Owen Tromans came to prominence as leader of indie rockers San Lorenzo, but he's been very prolific of late too, releasing a succession of fine solo records. On Golden Margins, two years back, he enlisted the help both of regular collaborator Joe Bennett and former band-mates The Elders, but for his latest venture, Winter Songs, he revisits his long-term preoccupation with that season in a series of new songs which reflect on, and embody stories about, its special ambience.
Aside from the EPs' opener The Neighbourhood Watch, this is a fairly stripped-down set, whose limited palette really brings the songs to life. Child Winter is a distinctly chilling, rather disturbing Winterreise inspired by an inscription Owen discovered inside an old Angus Maclise broadside, whereas Incredible Weapons provides a tribute to that band, a project of Danny Gee (another long-term Tromans collaborator).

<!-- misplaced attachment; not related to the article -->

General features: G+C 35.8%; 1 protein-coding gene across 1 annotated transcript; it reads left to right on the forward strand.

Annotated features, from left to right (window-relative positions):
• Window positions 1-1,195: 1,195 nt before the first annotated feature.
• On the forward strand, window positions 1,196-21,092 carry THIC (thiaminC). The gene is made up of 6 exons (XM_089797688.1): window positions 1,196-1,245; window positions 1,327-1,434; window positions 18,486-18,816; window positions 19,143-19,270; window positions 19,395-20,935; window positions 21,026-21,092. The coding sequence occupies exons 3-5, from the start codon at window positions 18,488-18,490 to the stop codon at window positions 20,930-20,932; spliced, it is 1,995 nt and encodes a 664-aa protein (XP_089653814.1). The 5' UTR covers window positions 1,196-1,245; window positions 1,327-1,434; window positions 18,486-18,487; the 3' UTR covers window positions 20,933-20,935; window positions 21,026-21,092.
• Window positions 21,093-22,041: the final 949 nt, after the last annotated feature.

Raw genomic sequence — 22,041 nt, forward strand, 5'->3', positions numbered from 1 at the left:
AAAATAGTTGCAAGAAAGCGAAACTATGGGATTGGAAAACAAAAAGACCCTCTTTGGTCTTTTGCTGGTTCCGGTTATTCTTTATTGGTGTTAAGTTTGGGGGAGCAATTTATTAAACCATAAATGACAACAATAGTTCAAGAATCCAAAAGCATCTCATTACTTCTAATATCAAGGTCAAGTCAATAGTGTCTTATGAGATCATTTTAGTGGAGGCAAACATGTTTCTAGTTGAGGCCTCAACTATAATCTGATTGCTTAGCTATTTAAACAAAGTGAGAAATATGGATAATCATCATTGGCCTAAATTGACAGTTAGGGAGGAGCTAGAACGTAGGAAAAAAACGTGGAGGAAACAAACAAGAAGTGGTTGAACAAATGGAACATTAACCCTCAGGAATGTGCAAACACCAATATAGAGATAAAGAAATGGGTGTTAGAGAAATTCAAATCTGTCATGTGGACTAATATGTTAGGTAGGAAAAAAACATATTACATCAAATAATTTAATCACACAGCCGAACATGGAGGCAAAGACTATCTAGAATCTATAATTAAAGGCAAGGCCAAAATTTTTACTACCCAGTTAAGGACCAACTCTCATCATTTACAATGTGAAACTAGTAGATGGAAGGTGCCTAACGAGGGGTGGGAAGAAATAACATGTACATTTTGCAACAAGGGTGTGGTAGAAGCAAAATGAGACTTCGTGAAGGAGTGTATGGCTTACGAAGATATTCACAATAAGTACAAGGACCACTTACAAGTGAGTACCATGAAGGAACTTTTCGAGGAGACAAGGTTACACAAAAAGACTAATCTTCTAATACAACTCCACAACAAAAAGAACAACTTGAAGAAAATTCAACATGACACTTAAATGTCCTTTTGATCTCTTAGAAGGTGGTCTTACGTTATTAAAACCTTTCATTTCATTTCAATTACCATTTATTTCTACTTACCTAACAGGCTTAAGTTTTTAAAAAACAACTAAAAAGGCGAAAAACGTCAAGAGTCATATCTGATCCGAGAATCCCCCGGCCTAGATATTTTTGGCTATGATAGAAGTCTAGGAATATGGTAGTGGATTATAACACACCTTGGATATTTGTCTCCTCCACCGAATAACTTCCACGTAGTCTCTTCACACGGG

Bonaparte In The Eighties is a downbeat morality tale, and finally the (spoken) delivery of EP closer Crown gives a further instance of Owen's gift for making something special out of ostensibly mundane suburban surroundings and happenings. As you will hear, though, Owen's long-standing affection for the wintry season is not the only appealing quality to his lo-fi acoustic poetry here.
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